Although I wanted to pick this book up immediately after re-reading The Goose Girl back in March (I read the whole series in middle school), I had a lot of other books on my list to get through. When I finally got to this one, I wasn’t in as much of a mood to read it as I had been, and the beginning felt slow because of it. I brought it on vacation with me over Independence Day weekend and finally broke through to the rest of the story, which was quite enjoyable.

If The Goose Girl focused on identity than Enna Burning focuses on trust. Enna and Isi are 17 and 18 now, and rapidly growing up and gaining responsibilities that seem increasingly impossible to complete. Enna and Leifer’s secret eats at them incessantly, and Isi has multiple problems of her own, the least of which is trying to support her new husband as their country heads into its first war in decades.

As the sophomore book in the series, the plot is much more straightforward, focusing almost entirely on the war, and the plot has a clear way of ending. Hale’s world building is quiet, yet extensive. We learn about Tira through its soldiers’ words, and we learn more of Bayern’s war-torn history. The character development continues to be superb. A worthy follow-up to The Goose Girl and a good set up to push the story past being just a fairytale retelling.

I definitely adored the first book, and I loved this volume as well. I look forward to re-reading River Secrets shortly.


HHC Rating: 4.5 Stars


Other reviews in this series:
Book #1 – The Goose Girl
Book #3 – River Secrets (Review Available 7/25)
Book #4 – Forest Born (Review Available 8/15)

The Goose Girl (The Books of Bayern, #1) – Shannon Hale


Source: Goodreads

Anidori-Kiladra Talianna Isilee was the crown princess of Kildenree, a small kingdom surrounded by mountains and forests that protect it from would-be invaders. When she is traded in marriage to a prince she’s never met in a country she’s never been to, Ani sets off on a perilous journey to save not only herself but also this new kingdom she must call home.


I picked this book up years ago when I was on a fairytale retellings kick. It’s originally based on the Grimm’s Fairytale of the same name, but Shannon Hale flies the narrative in an entirely new direction. This book blew me away the first time I read it as an 11 or 12-year-old, and it continues to be magical today.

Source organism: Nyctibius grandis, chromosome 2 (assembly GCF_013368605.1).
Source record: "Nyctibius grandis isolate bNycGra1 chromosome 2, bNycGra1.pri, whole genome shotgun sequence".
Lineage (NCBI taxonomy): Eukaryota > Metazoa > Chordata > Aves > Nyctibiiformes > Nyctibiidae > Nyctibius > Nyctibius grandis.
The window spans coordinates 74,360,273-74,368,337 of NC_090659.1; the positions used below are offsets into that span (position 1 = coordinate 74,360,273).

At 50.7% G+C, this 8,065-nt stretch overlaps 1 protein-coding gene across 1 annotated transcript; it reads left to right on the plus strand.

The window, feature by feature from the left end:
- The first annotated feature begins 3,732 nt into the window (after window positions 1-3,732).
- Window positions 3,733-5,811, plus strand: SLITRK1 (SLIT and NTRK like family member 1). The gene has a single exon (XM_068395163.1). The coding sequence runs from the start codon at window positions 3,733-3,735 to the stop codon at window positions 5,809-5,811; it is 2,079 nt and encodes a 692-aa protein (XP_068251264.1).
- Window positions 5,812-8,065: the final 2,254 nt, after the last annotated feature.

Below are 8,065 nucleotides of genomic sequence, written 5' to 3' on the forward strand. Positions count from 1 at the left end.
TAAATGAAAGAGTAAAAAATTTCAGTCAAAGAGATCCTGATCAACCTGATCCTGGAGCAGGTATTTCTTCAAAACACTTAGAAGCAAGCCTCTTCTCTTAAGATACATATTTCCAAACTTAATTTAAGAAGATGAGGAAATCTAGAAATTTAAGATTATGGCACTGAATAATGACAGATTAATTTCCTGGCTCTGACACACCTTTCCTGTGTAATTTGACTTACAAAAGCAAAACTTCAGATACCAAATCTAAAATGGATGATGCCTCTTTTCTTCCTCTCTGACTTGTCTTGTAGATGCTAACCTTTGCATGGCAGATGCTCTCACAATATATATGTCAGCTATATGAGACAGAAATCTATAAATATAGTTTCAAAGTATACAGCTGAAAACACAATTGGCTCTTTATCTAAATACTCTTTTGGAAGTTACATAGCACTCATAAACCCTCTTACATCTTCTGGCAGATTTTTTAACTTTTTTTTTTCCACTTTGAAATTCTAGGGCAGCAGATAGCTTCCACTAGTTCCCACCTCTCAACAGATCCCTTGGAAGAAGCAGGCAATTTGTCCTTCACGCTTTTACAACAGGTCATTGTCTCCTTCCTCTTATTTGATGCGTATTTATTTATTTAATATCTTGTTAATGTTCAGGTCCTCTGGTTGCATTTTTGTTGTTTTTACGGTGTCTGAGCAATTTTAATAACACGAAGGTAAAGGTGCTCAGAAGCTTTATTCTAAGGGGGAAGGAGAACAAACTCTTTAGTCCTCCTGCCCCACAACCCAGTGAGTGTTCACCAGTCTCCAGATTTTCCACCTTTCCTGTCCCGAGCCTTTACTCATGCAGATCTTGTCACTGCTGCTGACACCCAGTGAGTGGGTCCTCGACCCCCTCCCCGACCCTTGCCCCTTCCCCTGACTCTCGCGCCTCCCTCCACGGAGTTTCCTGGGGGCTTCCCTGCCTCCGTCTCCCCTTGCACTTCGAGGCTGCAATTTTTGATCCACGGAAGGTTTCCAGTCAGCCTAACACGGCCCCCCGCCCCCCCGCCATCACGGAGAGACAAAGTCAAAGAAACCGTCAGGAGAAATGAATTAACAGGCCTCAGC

Essentially, Ani has her identity stolen and has to take a job as a goose girl in order to survive. The girl who steals her identity still scares me as an almost 25-year-old, because her drive, fury, and wiliness are at an all-time high simply because she believes that she deserves what Ani has. This is a very real thing that some people experience. Some people in the real world can actually be that insane. There’s no logical arguing with a person like that. It’s just downright terrifying.

Aside from crazy pants the identity thief, this book is chock full of well developed, complicated, intricate characters. The writing is superb, and in case you haven’t figured it out yet, this book alone made Shannon Hale one of my all-time favorite authors. I find it rare in juvenile and teen fiction for characters to be in as much danger as those in The Goose Girl without having an obvious way out. Usually, the reader knows the identity of the would-be rescuer before the characters do, but in this case, that idea is false.

There isn’t much detail I can go into without ruining parts of the story, so I will just leave you with my word that it’s very very very good and totally worth it to drop what you’re doing and read this. The minimal romance means that it can appeal to just about everyone who likes a good adventure.


Curio Street Reads Rating: 5 Stars